There are many reasons why people love the outdoors and backpacking in the high country, here are a few stories from our participants:
Brian Lance Methow, WA (2018) I thought the hardest part of the trip would be the hiking. But the hardest part was saying goodbye to everyone at the end.
Esther Hammerschlag Methow, WA (2018) We raised money, we raised awareness, and we made new friends. But the most meaningful part was sharing an incredible backpacking experience with my husband-it never would have been possible without the support of Pass to Pass and the llamas.
A.C. Woolnaugh Sandpoint, ID (2017) I want to express my deepest appreciation for creating PasstoPass and for including me in the 2017 hike. It pushed me to my limit, but it was an incredible experience that I will never forget. Although at times, it seemed nearly impossible for me to continue, the support hikers and the Parky’s together provided the sense of unity and community necessary for me to take another step. While I doubt I will hike again with PtP, I will treasure this experience forever–and I’m glad I did it!
Bill Meyer- Spokane, WA (2017, 2018) In 2015, after having successful DBS (deep brain simulation) surgery, I wanted to get back into backpacking in the high country. So I got together my nephew, Marcus and good friend, Scott and tested my ability to hike with a pack on a 4 day trip in the Enchantments. It proved to be very difficult, particularly the weight of a 40 lb pack with straps over my DBS batteries/generators. The trip was terrific but the pack was definitely a problem. I knew then if I was going to do more backpacking, I would need to carry a maximum 15 lb day pack. With or without DBS, the backpack was too much. I sent a note out through the NW Parkinson’s Foundation to find other Parkies interested in backpacking. Ken Kisch answered my call and we talked. Ken helped with recruitment and made the website, I did recruitment, sponsors and logistics and PasstoPass was born.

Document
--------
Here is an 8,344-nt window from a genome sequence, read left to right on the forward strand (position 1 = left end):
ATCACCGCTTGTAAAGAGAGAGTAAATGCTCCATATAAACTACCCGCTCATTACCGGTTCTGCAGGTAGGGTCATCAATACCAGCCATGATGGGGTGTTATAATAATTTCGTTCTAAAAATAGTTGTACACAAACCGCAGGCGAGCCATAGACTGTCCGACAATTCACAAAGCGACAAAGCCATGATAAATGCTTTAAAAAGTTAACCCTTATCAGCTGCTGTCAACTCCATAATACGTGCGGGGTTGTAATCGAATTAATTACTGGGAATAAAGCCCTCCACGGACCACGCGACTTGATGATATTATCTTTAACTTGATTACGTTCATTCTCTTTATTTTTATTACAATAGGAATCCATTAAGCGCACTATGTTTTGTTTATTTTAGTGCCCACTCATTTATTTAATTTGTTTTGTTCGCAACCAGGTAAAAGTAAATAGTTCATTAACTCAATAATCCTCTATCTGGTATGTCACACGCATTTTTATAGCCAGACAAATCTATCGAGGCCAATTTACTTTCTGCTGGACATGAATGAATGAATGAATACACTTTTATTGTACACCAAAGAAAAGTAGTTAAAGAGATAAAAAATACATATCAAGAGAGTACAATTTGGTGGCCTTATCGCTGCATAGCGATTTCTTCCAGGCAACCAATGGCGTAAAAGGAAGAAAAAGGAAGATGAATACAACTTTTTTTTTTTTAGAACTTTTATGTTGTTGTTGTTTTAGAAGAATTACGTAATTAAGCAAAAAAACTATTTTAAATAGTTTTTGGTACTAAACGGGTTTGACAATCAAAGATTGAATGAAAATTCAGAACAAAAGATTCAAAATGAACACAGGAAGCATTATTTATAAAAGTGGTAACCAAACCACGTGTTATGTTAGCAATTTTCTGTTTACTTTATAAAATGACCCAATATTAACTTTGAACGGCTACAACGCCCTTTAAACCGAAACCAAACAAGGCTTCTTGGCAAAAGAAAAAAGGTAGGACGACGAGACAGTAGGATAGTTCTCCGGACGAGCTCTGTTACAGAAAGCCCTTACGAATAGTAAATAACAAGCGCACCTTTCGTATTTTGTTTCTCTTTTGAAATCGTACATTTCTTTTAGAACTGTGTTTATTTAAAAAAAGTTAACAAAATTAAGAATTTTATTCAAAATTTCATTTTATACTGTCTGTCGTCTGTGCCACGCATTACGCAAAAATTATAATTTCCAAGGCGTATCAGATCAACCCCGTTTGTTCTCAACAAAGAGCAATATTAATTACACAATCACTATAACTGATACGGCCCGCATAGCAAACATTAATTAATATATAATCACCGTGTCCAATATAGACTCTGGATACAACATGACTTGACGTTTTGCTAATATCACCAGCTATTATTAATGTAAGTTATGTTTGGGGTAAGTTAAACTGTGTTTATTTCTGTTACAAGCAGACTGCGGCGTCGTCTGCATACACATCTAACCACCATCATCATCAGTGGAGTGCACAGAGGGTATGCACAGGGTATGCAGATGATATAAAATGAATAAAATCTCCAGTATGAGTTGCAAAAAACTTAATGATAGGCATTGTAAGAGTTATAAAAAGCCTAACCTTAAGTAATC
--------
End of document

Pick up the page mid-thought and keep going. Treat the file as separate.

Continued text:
After some training hikes and bicycling, I had a back issue that resulted in surgery and my dropping out of the first hike (2016). But now, PasstoPass had taken hold and I became a support person until the following year when we hiked from Rainy Pass through Stehekin to Suiattle River trailhead. That hike we used llamas and we loved them– they were more flexible with our needs, carried goodies like watermelons and were the topic of conversation with everyone we met. We have since refined our planning for shorter mileage each day (about 6 miles each day) and not to exceed 1500-2000′ vertical feet per day.
Hiking in th emountains gets my adrenaline going. I am lucky to live in the Pacific Northwest. Hiking with my Parkie hikers has become my passion. We now have a community of friends including Parkies, support hikers and trail angels that make up PasstoPass.org. As John Muir said:
“And into the forest [or mountains] I go, to lose my mind and find my soul”
Jo Ann Fjellman Seattle, WA (2016) I could not have hiked with a more exceptional group of people. Everyone on the team showed up completely offering 100%.
Patty Driscoll Seattle, WA (2016) Our PD group and support team climbed, swam in lakes, ate huckleberries and worked and played well together. We handled adversity and were stronger for it. Our primary goal of pushing ourselves physically with exercise to help us maintain and improve our strength and endurance to fight PD was realized.
Dave Jarmes Spokane, WA (2016) I value the experience of hiking on the PCT with you and the bonds that were formed so quickly”
Ken Kisch Sammamish, WA (2016, 2017) My favorite experience during the trail was the blueberries that Jo Ann picked for my morning oatmeal.
“Drawing attention to Parkinson’s Disease on the PCT” by Mark Waters. 2016
“From Pass to Pass: Parkinson’s Hikers Complete Nine-Day Adventure” by Seth Manthey. 2016